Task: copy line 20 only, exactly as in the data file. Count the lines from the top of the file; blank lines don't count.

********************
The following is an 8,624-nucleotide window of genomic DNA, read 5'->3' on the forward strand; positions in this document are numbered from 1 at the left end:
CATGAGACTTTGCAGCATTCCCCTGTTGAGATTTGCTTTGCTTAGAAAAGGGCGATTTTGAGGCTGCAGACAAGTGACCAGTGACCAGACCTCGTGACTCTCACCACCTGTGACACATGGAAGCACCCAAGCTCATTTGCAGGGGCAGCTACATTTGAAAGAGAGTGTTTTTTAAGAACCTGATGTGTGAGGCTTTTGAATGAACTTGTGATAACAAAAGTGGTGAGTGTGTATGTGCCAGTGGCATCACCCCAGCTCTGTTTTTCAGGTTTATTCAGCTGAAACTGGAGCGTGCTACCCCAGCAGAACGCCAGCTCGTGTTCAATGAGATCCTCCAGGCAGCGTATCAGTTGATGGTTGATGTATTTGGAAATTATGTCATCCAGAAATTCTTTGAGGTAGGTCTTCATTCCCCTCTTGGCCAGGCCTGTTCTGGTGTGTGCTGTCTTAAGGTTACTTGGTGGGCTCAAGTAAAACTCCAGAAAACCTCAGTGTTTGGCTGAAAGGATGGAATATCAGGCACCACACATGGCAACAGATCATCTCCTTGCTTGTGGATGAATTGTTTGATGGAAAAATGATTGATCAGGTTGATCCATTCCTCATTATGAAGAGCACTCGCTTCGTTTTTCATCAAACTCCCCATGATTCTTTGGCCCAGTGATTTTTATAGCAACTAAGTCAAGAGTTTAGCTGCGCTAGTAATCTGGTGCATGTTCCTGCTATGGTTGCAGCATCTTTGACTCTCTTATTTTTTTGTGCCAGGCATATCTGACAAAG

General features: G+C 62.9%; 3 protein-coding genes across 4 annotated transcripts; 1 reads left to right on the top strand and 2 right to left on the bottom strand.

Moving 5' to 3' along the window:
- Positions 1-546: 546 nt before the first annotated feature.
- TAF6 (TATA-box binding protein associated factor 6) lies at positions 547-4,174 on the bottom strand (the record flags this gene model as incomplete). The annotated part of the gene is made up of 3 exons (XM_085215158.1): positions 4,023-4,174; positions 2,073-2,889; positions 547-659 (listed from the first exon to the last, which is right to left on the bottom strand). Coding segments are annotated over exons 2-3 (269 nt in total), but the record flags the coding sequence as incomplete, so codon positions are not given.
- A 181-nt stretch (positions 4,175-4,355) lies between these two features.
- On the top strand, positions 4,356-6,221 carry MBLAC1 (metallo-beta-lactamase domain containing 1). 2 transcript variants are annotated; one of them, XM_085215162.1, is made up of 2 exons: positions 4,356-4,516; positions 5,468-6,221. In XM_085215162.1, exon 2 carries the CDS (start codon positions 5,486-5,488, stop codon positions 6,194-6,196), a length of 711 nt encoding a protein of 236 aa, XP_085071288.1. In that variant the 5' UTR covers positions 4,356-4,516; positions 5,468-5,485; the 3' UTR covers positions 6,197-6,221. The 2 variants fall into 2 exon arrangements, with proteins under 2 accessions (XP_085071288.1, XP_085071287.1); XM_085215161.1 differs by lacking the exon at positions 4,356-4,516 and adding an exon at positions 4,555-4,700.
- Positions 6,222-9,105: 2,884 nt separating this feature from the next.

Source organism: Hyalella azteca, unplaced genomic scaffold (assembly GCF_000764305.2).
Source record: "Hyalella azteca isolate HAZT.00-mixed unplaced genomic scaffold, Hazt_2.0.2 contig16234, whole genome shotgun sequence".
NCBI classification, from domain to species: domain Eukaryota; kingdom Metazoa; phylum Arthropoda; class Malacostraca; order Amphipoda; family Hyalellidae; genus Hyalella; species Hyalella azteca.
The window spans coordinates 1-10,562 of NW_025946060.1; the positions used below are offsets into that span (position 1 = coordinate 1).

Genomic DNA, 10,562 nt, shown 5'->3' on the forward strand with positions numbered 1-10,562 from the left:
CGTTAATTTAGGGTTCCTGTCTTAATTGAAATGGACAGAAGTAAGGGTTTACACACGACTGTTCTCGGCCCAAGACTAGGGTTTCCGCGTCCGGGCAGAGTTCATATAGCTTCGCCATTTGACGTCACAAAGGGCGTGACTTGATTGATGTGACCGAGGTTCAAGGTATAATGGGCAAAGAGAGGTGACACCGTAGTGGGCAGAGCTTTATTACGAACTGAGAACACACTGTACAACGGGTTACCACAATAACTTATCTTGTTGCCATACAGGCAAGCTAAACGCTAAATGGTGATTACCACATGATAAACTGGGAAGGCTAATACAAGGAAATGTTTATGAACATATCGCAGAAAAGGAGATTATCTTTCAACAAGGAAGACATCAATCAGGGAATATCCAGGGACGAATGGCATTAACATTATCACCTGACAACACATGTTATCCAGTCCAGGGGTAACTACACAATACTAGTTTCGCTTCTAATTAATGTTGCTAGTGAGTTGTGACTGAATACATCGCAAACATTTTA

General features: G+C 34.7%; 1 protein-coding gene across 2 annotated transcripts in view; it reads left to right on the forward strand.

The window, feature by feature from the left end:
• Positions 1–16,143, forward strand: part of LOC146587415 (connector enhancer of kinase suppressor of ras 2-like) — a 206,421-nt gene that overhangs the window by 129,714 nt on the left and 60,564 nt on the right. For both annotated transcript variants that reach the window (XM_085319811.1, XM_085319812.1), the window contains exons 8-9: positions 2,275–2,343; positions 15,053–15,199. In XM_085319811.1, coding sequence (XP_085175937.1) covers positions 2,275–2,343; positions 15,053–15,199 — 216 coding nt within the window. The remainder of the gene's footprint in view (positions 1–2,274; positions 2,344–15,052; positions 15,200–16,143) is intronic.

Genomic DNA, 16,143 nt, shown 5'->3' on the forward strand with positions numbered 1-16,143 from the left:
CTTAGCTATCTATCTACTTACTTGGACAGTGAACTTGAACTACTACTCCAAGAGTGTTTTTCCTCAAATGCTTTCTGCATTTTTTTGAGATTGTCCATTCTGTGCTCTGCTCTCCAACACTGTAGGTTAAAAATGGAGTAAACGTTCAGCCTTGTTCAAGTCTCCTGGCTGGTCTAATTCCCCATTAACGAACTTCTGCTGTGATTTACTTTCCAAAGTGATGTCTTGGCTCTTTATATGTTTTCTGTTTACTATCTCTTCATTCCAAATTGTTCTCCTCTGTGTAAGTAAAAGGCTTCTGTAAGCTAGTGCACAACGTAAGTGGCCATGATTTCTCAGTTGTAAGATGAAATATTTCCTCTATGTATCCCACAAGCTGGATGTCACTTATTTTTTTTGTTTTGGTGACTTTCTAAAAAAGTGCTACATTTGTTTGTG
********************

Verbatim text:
CTTAGCTATCTATCTACTTACTTGGACAGTGAACTTGAACTACTACTCCAAGAGTGTTTTTCCTCAAATGCTTTCTGCATTTTTTTGAGATTGTCCATTCTGTGCTCTGCTCTCCAACACTGTAGGTTAAAAATGGAGTAAACGTTCAGCCTTGTTCAAGTCTCCTGGCTGGTCTAATTCCCCATTAACGAACTTCTGCTGTGATTTACTTTCCAAAGTGATGTCTTGGCTCTTTATATGTTTTCTGTTTACTATCTCTTCATTCCAAATTGTTCTCCTCTGTGTAAGTAAAAGGCTTCTGTAAGCTAGTGCACAACGTAAGTGGCCATGATTTCTCAGTTGTAAGATGAAATATTTCCTCTATGTATCCCACAAGCTGGATGTCACTTATTTTTTTTGTTTTGGTGACTTTCTAAAAAAGTGCTACATTTGTTTGTG